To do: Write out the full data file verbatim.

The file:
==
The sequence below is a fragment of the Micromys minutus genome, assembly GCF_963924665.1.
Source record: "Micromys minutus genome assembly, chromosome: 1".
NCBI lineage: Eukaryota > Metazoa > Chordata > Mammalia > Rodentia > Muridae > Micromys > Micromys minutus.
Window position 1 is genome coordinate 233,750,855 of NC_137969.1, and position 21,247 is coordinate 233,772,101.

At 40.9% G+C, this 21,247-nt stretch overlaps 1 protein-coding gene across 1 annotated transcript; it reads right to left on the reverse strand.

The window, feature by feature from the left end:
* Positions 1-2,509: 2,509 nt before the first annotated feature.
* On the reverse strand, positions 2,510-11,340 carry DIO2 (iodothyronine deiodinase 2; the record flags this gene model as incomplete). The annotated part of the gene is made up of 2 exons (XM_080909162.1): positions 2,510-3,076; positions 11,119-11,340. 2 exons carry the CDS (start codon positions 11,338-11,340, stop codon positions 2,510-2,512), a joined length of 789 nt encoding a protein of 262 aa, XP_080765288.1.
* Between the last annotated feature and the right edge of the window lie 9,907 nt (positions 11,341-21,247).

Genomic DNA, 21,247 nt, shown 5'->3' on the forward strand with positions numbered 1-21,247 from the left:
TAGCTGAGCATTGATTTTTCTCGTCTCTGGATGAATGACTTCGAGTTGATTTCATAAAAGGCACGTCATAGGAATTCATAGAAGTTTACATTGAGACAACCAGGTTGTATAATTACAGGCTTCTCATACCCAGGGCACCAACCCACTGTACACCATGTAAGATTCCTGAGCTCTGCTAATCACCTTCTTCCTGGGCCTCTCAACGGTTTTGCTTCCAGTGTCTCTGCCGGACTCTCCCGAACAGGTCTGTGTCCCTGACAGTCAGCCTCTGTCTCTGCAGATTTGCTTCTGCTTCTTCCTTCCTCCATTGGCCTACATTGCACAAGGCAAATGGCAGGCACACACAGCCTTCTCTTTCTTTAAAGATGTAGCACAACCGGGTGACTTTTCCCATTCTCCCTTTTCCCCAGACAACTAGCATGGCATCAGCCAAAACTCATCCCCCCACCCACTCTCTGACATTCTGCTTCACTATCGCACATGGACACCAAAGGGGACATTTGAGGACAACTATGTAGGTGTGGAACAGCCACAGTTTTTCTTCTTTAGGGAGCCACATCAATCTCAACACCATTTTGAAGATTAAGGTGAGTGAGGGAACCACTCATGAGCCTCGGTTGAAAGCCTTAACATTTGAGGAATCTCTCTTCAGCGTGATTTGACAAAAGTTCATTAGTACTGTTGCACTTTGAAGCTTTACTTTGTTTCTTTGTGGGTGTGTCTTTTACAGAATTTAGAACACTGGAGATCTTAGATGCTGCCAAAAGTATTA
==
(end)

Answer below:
The sequence below is a fragment of the Micromys minutus genome, assembly GCF_963924665.1.
Source record: "Micromys minutus genome assembly, chromosome: 1".
NCBI lineage: Eukaryota > Metazoa > Chordata > Mammalia > Rodentia > Muridae > Micromys > Micromys minutus.
Window position 1 is genome coordinate 233,750,855 of NC_137969.1, and position 21,247 is coordinate 233,772,101.

At 40.9% G+C, this 21,247-nt stretch overlaps 1 protein-coding gene across 1 annotated transcript; it reads right to left on the reverse strand.

The window, feature by feature from the left end:
* Positions 1-2,509: 2,509 nt before the first annotated feature.
* On the reverse strand, positions 2,510-11,340 carry DIO2 (iodothyronine deiodinase 2; the record flags this gene model as incomplete). The annotated part of the gene is made up of 2 exons (XM_080909162.1): positions 2,510-3,076; positions 11,119-11,340. 2 exons carry the CDS (start codon positions 11,338-11,340, stop codon positions 2,510-2,512), a joined length of 789 nt encoding a protein of 262 aa, XP_080765288.1.
* Between the last annotated feature and the right edge of the window lie 9,907 nt (positions 11,341-21,247).

Genomic DNA, 21,247 nt, shown 5'->3' on the forward strand with positions numbered 1-21,247 from the left:
TAGCTGAGCATTGATTTTTCTCGTCTCTGGATGAATGACTTCGAGTTGATTTCATAAAAGGCACGTCATAGGAATTCATAGAAGTTTACATTGAGACAACCAGGTTGTATAATTACAGGCTTCTCATACCCAGGGCACCAACCCACTGTACACCATGTAAGATTCCTGAGCTCTGCTAATCACCTTCTTCCTGGGCCTCTCAACGGTTTTGCTTCCAGTGTCTCTGCCGGACTCTCCCGAACAGGTCTGTGTCCCTGACAGTCAGCCTCTGTCTCTGCAGATTTGCTTCTGCTTCTTCCTTCCTCCATTGGCCTACATTGCACAAGGCAAATGGCAGGCACACACAGCCTTCTCTTTCTTTAAAGATGTAGCACAACCGGGTGACTTTTCCCATTCTCCCTTTTCCCCAGACAACTAGCATGGCATCAGCCAAAACTCATCCCCCCACCCACTCTCTGACATTCTGCTTCACTATCGCACATGGACACCAAAGGGGACATTTGAGGACAACTATGTAGGTGTGGAACAGCCACAGTTTTTCTTCTTTAGGGAGCCACATCAATCTCAACACCATTTTGAAGATTAAGGTGAGTGAGGGAACCACTCATGAGCCTCGGTTGAAAGCCTTAACATTTGAGGAATCTCTCTTCAGCGTGATTTGACAAAAGTTCATTAGTACTGTTGCACTTTGAAGCTTTACTTTGTTTCTTTGTGGGTGTGTCTTTTACAGAATTTAGAACACTGGAGATCTTAGATGCTGCCAAAAGTATTA